Periodontal disease is an infection of the tissues that support our teeth. Classified according to severity, in its mildest form, gingivitis, the gums can become reddened, swell and bleed easily. When left unchecked, it can become a more serious disorder, periodontitis, which can lead to tooth loss.
Dental plaque is the primary cause of both gingivitis and periodontitis. Plaque is an adhesive fluid made up of epithelial cells, mucin and bacteria. It begins to form about 12 hours after we brush our teeth. If it is not removed, mineral salts in the foods we eat trigger the formation of tartar (calculus). The calculus is irritating to gum tissue. It also changes the pH in the mouth, allowing bad bacteria to thrive and eventually eat away at the support structures that hold our teeth in place.
There are a number of factors that can underscore periodontal disease. Some people are genetically predisposed to this disorder. Other causes can include poor oral hygiene, smoking/tobacco use, hormonal changes including pregnancy in women, diabetes, certain medications, stress, clenching the teeth or nutritional deficiencies.
It’s possible to have periodontal disease without any warning signs; however, there are several things that can indicate a problem. Red, swollen and tender gums that bleed easily is usually the earliest sign of a problem. If you find that your gums pull away from your teeth or if you are experiencing loose teeth and persistent bad breath, it may be a sign of a more serious problem.
Recommendations for wellness
- Brush your teeth twice a day and have regular dental checkups and professional cleanings.
- Flossing or using an interdental cleaner can help to remove bacteria and food particles from between the teeth.
- Chew your food thoroughly to stimulate your gums.
- Reduce sugar intake. This includes both snacks and drinks that are high in sugar. If you do consume foods that contain sugar, ideally, brush your teeth right away.
- Quit smoking. Smoking plays a significant role in over half of the chronic cases of periodontal disease.
- Supplement with calcium, folic acid and zinc. Deficiencies in these important nutrients may increase the permeability of gum tissues, making you more susceptible to bacterial plaque.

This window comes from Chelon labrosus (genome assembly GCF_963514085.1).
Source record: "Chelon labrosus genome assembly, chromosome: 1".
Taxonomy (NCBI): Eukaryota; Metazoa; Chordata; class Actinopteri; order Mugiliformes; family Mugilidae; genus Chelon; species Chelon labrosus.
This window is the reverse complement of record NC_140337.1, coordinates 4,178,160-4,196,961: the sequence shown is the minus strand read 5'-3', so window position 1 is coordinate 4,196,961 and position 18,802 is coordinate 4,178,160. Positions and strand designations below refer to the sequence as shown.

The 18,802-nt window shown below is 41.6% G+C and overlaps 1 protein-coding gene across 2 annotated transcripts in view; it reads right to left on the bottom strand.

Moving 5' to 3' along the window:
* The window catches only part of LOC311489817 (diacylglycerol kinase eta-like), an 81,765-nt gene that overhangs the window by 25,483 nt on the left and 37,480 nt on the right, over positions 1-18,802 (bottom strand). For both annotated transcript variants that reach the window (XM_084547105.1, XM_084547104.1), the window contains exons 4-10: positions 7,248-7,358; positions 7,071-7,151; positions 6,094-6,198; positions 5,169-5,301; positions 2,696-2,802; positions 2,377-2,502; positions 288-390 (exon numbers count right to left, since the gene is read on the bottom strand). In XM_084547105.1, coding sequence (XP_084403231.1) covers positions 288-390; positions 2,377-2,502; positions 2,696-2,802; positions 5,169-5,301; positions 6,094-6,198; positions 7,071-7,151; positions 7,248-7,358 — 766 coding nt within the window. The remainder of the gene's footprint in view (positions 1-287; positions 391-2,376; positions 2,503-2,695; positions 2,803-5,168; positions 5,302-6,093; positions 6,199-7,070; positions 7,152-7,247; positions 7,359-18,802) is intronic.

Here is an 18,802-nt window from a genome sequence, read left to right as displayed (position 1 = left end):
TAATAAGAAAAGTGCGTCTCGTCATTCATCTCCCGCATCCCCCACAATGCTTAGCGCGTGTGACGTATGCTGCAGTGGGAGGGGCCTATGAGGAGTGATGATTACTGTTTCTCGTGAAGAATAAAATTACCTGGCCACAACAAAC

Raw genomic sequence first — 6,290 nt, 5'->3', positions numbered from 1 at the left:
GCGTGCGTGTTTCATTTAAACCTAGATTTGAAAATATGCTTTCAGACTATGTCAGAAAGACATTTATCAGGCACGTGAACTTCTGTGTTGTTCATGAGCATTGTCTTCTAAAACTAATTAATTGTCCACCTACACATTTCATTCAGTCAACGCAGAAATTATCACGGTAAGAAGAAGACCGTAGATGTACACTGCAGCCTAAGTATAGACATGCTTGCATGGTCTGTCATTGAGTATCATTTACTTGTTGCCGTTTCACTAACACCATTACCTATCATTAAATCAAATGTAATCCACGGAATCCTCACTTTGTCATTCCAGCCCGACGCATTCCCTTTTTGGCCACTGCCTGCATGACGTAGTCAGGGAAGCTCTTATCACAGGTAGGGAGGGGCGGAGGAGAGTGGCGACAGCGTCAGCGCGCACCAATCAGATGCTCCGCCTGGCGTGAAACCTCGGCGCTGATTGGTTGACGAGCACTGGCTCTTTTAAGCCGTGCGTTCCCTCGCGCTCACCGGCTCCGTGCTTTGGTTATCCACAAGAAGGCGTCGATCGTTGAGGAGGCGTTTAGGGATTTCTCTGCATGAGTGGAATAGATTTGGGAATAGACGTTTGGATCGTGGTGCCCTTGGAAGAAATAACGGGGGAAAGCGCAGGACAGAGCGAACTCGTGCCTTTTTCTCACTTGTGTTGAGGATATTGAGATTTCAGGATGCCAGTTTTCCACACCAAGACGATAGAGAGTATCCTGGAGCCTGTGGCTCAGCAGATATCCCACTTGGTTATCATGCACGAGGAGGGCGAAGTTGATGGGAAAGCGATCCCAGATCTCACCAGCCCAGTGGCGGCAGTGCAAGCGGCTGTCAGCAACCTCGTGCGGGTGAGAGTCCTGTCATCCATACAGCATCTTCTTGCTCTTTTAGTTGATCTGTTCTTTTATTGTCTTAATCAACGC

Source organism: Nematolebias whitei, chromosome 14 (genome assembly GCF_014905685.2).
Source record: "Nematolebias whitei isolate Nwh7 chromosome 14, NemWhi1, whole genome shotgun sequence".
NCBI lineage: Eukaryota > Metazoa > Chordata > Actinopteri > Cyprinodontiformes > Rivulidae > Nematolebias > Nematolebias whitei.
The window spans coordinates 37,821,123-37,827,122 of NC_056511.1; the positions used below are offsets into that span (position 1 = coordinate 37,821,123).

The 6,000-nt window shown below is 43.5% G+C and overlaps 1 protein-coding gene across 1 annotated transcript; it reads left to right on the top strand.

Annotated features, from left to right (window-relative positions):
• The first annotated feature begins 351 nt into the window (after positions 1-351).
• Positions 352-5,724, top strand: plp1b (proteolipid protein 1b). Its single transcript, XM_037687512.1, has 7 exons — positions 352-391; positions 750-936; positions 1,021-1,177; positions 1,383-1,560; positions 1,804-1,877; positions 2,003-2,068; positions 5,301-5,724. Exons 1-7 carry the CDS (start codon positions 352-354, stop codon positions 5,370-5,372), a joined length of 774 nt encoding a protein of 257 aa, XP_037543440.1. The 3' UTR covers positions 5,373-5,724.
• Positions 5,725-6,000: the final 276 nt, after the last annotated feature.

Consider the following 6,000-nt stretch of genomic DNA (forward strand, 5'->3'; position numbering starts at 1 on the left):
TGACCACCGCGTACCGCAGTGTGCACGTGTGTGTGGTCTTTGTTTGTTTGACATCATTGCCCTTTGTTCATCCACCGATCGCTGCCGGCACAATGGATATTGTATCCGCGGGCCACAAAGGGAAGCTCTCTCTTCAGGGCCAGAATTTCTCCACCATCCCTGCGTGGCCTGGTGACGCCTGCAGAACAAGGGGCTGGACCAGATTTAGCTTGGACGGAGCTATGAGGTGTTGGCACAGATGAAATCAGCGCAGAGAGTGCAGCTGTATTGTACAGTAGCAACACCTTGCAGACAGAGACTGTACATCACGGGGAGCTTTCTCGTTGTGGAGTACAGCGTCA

- If you suffer from bleeding gums, incorporate vitamin C into your health plan. Vitamin C promotes healing, especially from bleeding gums, and is known to help retard plaque growth.
- Herbal extracts can be made into a tea and used as a mouthwash. Herbs that can be used include hawthorn berry, echinacea and goldenseal. Hawthorn berry has a tightening effect on the gums if used over a period of time. Echinacea has anti-microbial properties, which can kill bacteria in the mouth and prevent infection. Goldenseal can be used whenever mouth sores or inflammation starts. It has a history of killing bacteria including the kind that causes periodontal disease.
- A mouthwash made from a combination of chamomile, echinacea and myrrh has been successfully used for treating gingivitis.
Folic acid can also be used as a mouth rinse. It has been shown to reduce the inflammation and bleeding often associated with periodontal disease.
- A couple of drops of olive leaf extract or tea tree oil on your toothbrush can arrest infection and kill the bacteria in the mouth.
- Aloe vera can be applied directly to inflamed gums and used to sooth the tissues in the mouth.
- Coenzyme Q10 increases tissue oxygenation and has been shown to help decrease receding gum lines.
- Clove oil can be used as a temporary relief for tooth or gum pain. Simply rub a drop or two on the affected area.